JPMorgan In Talks To Avoid Criminal Charges
The financial giant is also facing civil charges and fines that could cost it $11 billion. JPMorgan is negotiating with the Justice Department over the company's handling of mortgage-backed securities leading up to the housing crisis. Host Scott Simon talks with New York Times columnist Joe Nocera about the significance of the talks.
SCOTT SIMON, HOST:
This is WEEKEND EDITION from NPR News. I'm Scott Simon. JPMorgan Chase is one of the largest financial institutions in the world, and during the worst of the U.S. financial crisis, it was singled out as an example of a well-managed bank. But not for a while. JPMorgan is now the subject of multiple federal investigations over its handling of mortgage-backed securities leading up to the housing crisis.
It's negotiating with the Justice Department to try to avoid criminal and civil charges that could cost them $11 billion. That's a lot of money even for JPMorgan. Joe Nocera, columnist for the New York Times joins us from New York. Joe, thanks so much for being with us.
JOE NOCERA: Thanks for having me, and yes, $11 billion is real money.
SIMON: Well, what are the feds looking into?
NOCERA: Well, there have been so many investigations it's a little hard to keep track. But the focus of this series of investigations is did they sell lousy mortgages to investors, to Fanny and Freddy, paper that they knew was going to explode? And it's not just JPMorgan. You have to actually feel a little bit sorry for them because some of this is for Washington Mutual mortgages and Bear Stearns mortgages that the JPMorgan - two companies JPMorgan bought largely at the pleading of the government.
SIMON: Yeah, to take them off the hands of the American taxpayers.
NOCERA: That's right. No good deed, etcetera. But plenty wrong themselves.
SIMON: Well, it raises this question. President Obama, among so many others, had singled out JPMorgan Chase as especially well-managed bank. Was the praise of so many people misplaced, or was the bank mendacious?
NOCERA: Well, they sidestepped many of the mistakes other firms made that got them into trouble during the financial crisis. JPMorgan really avoided almost all of that, and they were widely praised for that and they should have been widely praised for that. Following that, however, Goldman had a time when they were in trouble and Bank of America had a time when they were in trouble. And then a year and a half ago, as all this was settling down, JPMorgan made that horrible trade in London that cost it $6 billion, the so-called London Whale trade.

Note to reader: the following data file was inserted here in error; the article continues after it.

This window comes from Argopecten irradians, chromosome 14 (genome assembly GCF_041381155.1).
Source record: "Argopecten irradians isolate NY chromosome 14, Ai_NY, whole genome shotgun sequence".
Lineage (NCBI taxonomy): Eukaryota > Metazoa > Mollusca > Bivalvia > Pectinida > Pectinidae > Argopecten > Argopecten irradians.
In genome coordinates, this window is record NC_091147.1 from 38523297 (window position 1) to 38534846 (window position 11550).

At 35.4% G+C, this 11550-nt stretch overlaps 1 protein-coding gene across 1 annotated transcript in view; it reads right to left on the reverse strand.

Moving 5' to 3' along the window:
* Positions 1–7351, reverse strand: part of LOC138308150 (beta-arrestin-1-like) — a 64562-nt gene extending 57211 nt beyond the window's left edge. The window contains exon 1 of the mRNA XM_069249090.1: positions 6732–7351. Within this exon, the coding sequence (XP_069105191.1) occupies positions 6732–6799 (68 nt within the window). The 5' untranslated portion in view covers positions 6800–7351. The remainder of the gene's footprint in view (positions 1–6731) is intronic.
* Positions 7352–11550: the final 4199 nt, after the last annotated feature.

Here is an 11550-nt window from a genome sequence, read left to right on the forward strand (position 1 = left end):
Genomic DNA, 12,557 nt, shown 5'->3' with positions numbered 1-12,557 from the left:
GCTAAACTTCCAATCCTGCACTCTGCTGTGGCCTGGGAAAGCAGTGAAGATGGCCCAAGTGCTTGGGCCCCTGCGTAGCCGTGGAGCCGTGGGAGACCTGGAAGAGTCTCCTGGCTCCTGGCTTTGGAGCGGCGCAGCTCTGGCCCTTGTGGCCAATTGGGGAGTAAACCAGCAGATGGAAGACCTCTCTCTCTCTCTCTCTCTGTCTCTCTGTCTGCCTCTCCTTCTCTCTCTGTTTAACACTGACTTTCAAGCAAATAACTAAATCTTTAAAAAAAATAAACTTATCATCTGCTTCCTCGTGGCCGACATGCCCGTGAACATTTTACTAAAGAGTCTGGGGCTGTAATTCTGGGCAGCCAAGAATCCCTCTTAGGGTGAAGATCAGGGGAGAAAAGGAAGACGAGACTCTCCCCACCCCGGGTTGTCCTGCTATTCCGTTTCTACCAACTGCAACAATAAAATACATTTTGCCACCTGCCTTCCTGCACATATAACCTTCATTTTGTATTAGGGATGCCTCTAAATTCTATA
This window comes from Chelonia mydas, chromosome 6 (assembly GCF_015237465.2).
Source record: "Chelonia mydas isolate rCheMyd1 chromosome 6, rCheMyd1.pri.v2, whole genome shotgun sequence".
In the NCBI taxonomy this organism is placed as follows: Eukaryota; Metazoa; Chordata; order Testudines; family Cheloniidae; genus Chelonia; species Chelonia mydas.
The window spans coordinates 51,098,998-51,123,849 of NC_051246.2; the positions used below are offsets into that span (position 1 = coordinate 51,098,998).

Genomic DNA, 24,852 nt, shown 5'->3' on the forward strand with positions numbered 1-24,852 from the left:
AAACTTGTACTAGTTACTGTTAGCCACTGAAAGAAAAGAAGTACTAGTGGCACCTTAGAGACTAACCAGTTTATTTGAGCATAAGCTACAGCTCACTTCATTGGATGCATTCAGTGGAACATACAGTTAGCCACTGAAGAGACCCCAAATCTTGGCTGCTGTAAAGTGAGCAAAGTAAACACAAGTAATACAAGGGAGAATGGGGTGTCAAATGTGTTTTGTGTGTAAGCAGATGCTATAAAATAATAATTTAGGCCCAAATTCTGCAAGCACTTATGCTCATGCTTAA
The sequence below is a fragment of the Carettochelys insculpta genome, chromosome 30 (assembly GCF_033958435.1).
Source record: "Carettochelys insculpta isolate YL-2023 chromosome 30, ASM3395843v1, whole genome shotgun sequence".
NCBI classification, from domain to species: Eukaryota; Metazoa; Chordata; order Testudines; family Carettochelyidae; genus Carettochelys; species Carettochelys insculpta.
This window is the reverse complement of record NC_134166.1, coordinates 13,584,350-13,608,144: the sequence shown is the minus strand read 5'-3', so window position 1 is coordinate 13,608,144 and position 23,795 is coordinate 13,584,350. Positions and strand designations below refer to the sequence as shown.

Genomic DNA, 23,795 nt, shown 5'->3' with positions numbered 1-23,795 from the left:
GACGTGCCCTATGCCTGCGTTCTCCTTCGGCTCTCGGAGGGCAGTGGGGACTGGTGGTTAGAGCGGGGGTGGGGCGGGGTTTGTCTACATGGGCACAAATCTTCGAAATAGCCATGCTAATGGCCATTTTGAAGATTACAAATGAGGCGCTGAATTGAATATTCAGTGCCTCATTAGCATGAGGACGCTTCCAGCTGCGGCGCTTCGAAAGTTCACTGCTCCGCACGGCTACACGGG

And the result of that was that every regulator in London and every regulator in Washington jumped all over them and began finding all these things wrong, much of which had to do with compliance; having compliance officers, making sure certain proper steps were taken. JPMorgan is now hiring literally thousands of compliance officers that, if they'd had them three or four years ago, they wouldn't be in the sling that they're in right now.
SIMON: Is the Justice Department trying to make the bank an example?
NOCERA: Yes, without question. Even though no one will be indicted or probably even named in the various settlements, $11 billion really is a lot of money, and the regulators are trying to send a message to the banking industry that, you know, having kind of been a little too soft on them earlier, you know, the party's over and they're going to regulate with a fierceness that they hadn't had before.
And that's really a lot of what this $11 billion settlement is about. JPMorgan can certainly afford it. It's two quarters of profit for them, but it's enough money that it inflicts pain and it sends a message.
SIMON: And who might that $11 billion go to?
NOCERA: Well, some of it will go directly to the federal government. All the various regulators will divvy up, assuming it turns out to be $11 billion. The various regulators will divvy up about $7 billion of that, and the $4 billion is supposed to come in the form of consumer relief, which means, you know, lowering interest rates on people with trouble mortgages and, you know, finding ways to help consumers that will allow them to deduct a certain amount and presumably it will eventually add up to $4 billion.
SIMON: When you refer to mortgage relief, is it relief that will nevertheless come too late for a lot of people?
NOCERA: Probably. So much of this has already swept through the system and the answer is we're coming to the end of the foreclosure crisis. People have gotten relief on the margins because of this giant mortgage settlement that they did last year with the attorneys general, and you know, it's certainly possible that JPMorgan's mortgage relief, or whatever it turns out to be, will help, but it will only help on the margins because most of this is really, you know, already happened.
SIMON: Joe Nocera of the New York Times joining us from New York. Joe, thanks so much for being with us.
NOCERA: Thank you, Scott. Transcript provided by NPR, Copyright NPR.